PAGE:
The English language stumbles and falls notably short when
attempting to describe the sensation of “acquainting” oneself with the Bugatti Veyron 16.4
Grand Sport and its 16-cylinder, eight-liter engine. It is a vicarious thrill,
one too fast for the language of Chaucer and Shakespeare. Upon summoning the
full weight of the Veyron’s 1001
break horsepower for the first time, the force is so violent that the mind
becomes deliriously blank. Time and space is distorted in a way that only has
precedent for astronauts upon liftoff or Formula 1 drivers leaving the grid.
You feel as though you’re perhaps
having an out-of-body experience or being sucked out of a jet plane. It’s a rush.
Central to all this is the stability afforded by the
four-wheel-drive Haldex traction control system, which allows this monumental
power to be fluidly and efficiently put down on the tarmac. As even a tentative
jab on the throttle will take this car from the New Jersey turnpike to Wolf 359
quicker than you can say your name, it is plenty reassuring to know that there
is a computer in charge of an electronic stability program that acts on each
individual wheel and marries impeccable handling manners to the Veyron’s massive accelerating power. City streets
will be negotiated with feline poise, while rubberneckers and camera-phone
wavers blur by when the four turbos are invoked.
To build the Grand Sport, billed not incorrectly as “the ultimate open-top sports car,” Bugatti reappraised the initial Veyron’s structure in order to transform it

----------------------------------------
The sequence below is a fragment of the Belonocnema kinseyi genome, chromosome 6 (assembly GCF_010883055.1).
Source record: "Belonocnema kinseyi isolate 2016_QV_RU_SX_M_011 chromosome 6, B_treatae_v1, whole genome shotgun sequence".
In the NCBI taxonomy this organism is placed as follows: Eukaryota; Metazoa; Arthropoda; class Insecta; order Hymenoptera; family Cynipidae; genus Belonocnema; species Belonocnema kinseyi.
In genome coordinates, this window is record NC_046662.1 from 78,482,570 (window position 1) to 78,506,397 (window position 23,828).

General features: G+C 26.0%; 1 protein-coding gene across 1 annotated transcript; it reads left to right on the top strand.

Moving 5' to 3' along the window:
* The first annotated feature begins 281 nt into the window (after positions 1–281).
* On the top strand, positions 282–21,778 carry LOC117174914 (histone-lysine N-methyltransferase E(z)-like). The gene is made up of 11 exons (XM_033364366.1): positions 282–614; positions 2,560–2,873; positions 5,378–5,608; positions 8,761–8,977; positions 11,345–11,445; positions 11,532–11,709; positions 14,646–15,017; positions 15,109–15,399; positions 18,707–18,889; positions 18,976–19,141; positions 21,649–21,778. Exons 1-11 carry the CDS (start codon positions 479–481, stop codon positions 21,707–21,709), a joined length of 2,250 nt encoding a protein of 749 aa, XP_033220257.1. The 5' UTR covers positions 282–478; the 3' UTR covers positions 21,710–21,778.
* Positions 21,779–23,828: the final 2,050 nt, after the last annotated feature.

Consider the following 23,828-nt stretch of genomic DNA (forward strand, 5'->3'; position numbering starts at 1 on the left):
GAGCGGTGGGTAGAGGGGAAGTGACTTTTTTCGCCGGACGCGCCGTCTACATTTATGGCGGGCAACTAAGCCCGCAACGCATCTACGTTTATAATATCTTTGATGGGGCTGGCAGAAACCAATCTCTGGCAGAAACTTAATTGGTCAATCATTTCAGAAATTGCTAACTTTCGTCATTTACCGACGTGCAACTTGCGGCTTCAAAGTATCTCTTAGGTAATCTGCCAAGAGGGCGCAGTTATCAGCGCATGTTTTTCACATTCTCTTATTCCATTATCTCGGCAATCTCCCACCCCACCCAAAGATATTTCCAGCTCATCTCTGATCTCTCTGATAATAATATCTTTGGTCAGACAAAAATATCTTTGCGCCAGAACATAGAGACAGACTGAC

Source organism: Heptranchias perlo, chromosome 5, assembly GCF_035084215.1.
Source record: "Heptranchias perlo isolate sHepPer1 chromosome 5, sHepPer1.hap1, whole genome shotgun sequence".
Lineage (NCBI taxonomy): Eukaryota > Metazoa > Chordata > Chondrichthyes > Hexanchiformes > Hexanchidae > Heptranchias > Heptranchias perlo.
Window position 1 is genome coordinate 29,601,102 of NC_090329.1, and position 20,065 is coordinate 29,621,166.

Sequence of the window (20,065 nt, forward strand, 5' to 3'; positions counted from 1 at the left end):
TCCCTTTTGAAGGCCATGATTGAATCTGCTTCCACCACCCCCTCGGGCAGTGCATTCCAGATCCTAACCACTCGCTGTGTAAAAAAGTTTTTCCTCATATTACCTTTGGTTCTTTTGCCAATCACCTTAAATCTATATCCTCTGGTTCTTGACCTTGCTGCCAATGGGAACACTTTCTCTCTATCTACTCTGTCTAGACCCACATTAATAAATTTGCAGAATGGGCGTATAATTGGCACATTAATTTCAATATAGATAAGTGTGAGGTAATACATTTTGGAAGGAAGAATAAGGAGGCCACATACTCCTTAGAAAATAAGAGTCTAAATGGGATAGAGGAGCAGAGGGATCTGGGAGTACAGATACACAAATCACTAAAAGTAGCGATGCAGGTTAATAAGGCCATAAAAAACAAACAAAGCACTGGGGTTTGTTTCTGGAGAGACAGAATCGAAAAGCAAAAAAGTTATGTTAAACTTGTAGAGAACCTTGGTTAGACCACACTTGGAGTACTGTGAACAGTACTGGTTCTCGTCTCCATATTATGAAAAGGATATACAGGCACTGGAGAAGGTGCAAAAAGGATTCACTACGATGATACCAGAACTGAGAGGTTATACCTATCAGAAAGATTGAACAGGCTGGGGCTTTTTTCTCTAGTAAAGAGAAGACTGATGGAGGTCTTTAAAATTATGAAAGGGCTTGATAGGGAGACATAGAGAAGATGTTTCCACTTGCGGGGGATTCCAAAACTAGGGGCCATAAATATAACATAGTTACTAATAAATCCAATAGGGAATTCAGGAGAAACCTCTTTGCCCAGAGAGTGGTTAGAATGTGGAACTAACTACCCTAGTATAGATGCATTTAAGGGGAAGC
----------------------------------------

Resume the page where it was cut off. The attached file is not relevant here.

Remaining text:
into an open tourer and used carbon fiber to ensure that it suffers from less
torsional flexing than any other roadster. What this means is that the driver
is free to enjoy the manifold pleasures of cruising with the roof off—a
two-person job to remove but a simple and swift job nonetheless—safe in the
knowledge that the Grand Sport is a class leader in crash performance for
convertible sports cars. Speed on.
The Grand Sport, with the roof off, adds a tremendously
visceral aspect to the driving experience as the engine and air intakes are
only inches away from your head—the turbos greedily gurgling away, a constant
reminder that you are piloting something between a plane, a college education
and a Formula 1 car. And should you be caught out by the weather, the Grand
Sport conveniently carries an umbrella-like soft top that neatly occupies the
space normally inhabited by the roof, though you will be limited to 80 miles
per hour once this is in place. Still, not bad for a rainy day.